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Direct Response Marketing

Response Magazine's 13th Annual State of the Industry Report

1 Sep, 2008 By: Thomas Haire Response

Digby Orsmond, ARM Direct Ltd.: In the United Kingdom, the growth of infomercial airtime across an increasing number of cable and satellite TV channels remains the big story. This could increase further if OFCOM (the British Office of Communications, which regulates broadcast) changes the existing rules and allows advertisers to use infomercials for generating leads instead of just home shopping. While relatively few U.K. marketers have discovered the power of the half-hour show, U.S. companies, such as Guthy-Renker, Thane, JML and Time-Life now dominate the long-form sector in Britain. The bigger and better known retail brands are still not convinced that the half-hour show format is ideal for targeting a broader socio-economic demographic. Should the OFCOM rules change, then financial service multi-nationals — primarily in the insurance and banking sectors — will definitely consider long-form advertising. This will hopefully encourage others in the U.K., and the rest of Europe, to follow this proven U.S. format. The downside for the purely home shopping product advertisers is that once brands get involved, the airtime rates will very likely go up as these corporate advertisers will be willing to pay much higher rates to lock out their European competitors.

David Savage, Cmedia: The continued growth of truly integrated and cross-channel media campaigns undertaken by DR marketers is the big story. More and more companies are maximizing the efficiencies that can come with optimizing the opportunities that come from simultaneously investing in DRTV, online, DR radio, direct mail, DR print and alternative print media.

Richard Stacey, Northern Response Intl. Ltd.: The most significant accomplishment in the past year and, in fact, during the past several years, is the DR industry's ongoing ability to adapt to the changing media and technology environment and to continue to embrace — and incorporate into their businesses — the new formats and channels of distribution that have arisen as a result.

What do you believe the hottest topic will be in the coming 12 months?

Maria Eden, Direct Response Media Inc.: For the balance of 2008, the political environment will dramatically impact short-form DRTV efforts through Election Day and possibly mid-November. The No. 1 factor impacting the next year is the state of the economy. Consumers' disposable income has been dramatically reduced by increased gas prices, mortgage rates and food costs. While there has been some downward movement in gas prices, projections right now are that a "recovery" is not expected until possibly fourth-quarter 2009.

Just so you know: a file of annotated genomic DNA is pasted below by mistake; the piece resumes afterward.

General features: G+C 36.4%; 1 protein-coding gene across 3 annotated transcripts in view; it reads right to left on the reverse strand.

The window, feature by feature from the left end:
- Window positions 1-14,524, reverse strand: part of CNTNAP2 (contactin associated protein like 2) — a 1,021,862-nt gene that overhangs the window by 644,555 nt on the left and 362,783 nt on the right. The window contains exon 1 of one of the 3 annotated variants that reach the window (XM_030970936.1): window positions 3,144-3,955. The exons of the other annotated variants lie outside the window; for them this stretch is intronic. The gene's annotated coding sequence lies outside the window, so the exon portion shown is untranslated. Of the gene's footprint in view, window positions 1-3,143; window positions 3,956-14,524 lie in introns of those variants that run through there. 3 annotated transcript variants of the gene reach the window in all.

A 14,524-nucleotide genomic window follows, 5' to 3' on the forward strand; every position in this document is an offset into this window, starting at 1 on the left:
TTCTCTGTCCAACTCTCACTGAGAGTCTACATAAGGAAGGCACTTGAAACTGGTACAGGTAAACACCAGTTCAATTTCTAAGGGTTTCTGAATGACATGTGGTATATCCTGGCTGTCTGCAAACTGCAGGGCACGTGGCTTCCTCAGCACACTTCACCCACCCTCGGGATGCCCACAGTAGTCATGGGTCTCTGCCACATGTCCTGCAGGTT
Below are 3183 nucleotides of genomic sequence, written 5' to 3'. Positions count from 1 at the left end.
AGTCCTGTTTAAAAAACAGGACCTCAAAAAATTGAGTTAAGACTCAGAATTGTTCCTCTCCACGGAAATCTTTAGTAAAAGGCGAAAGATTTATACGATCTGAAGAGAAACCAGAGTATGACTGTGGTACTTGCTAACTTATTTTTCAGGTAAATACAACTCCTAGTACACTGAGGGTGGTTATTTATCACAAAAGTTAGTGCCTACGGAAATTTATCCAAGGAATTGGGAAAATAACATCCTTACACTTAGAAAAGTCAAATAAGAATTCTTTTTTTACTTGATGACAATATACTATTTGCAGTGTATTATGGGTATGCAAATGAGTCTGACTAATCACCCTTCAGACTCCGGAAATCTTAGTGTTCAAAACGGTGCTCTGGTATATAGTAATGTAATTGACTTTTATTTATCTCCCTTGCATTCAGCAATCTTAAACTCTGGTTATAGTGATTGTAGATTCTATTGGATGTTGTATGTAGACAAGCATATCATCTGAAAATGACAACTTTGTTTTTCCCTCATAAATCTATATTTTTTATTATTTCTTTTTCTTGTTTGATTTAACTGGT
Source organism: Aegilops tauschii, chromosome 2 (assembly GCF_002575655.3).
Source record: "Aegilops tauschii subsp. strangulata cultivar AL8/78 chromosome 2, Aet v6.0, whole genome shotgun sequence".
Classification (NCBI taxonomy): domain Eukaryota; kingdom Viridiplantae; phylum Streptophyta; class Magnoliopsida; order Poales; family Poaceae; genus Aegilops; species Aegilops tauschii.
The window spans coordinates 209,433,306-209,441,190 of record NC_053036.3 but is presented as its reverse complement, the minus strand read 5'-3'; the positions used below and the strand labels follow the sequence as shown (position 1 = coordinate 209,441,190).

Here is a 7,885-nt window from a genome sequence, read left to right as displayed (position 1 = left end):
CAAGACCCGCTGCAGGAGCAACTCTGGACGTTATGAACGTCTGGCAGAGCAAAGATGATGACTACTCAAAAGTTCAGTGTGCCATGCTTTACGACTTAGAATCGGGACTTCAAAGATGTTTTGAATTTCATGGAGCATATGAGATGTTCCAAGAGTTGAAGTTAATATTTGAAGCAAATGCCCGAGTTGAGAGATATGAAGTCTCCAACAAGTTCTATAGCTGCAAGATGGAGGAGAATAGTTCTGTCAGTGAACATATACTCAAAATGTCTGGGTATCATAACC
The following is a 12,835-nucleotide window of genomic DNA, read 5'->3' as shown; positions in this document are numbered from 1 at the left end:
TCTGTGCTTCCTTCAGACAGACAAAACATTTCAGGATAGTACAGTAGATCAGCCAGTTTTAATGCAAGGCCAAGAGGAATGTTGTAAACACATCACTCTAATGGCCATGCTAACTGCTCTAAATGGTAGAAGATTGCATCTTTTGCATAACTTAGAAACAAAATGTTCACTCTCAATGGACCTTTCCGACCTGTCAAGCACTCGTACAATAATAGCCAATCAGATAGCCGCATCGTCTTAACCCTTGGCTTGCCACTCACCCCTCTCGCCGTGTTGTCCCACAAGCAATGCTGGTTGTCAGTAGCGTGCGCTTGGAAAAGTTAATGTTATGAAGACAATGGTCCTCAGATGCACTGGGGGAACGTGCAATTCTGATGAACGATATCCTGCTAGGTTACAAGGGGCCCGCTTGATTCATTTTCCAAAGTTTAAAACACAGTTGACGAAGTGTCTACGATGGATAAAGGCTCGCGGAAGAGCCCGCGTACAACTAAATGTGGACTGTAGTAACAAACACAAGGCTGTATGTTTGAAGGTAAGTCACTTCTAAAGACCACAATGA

Greg Sarnow, Direct Response Academy: There will be three: recession, client results, and utilizing emerging technologies to build profitable DRTV campaigns. Traditional DRTV marketers are still catching up to the technological developments of the past five years. Once we are caught up, many new opportunities to grow our businesses will come to fruition.

Bruckheim: The competition for pan-regional cable media in Latin America seems to be a concern to many — local distributors and global product suppliers alike. Existing agencies seem to be fighting over the limited media inventory, thereby driving media rates up. If this continues, media will become unaffordable, hurting not only the distributors, but also the suppliers, which depend on the media to generate product sales.

Fays: Given the strength of the national upfront this year, I forecast some tightening of inventory for DR clients in 2009. Bottom line, I believe pricing will go back up to 2007 levels.

Hawthorne: The growing use of video-on-demand (VOD) for long-form DRTV as advertisers begin to make use of cable nets' enhanced VOD technology will be a major issue.

Knight: The hottest topic coming up may well be the continued growth of new technology, as well as the many efficient and creative ways it empowers advertisers with the ability to target and reach consumers.

Lee: Online marketing, mobile marketing and more in-depth database mining will receive more attention.

Medico: The increasing interest in mobile and out-of-home advertising could spark a breakthrough in the next year.

Savage: The economy is the big story: how it affects consumer response, and which marketers and media sellers will be able to take advantage of how it affects DR media inventory and rates across all categories.

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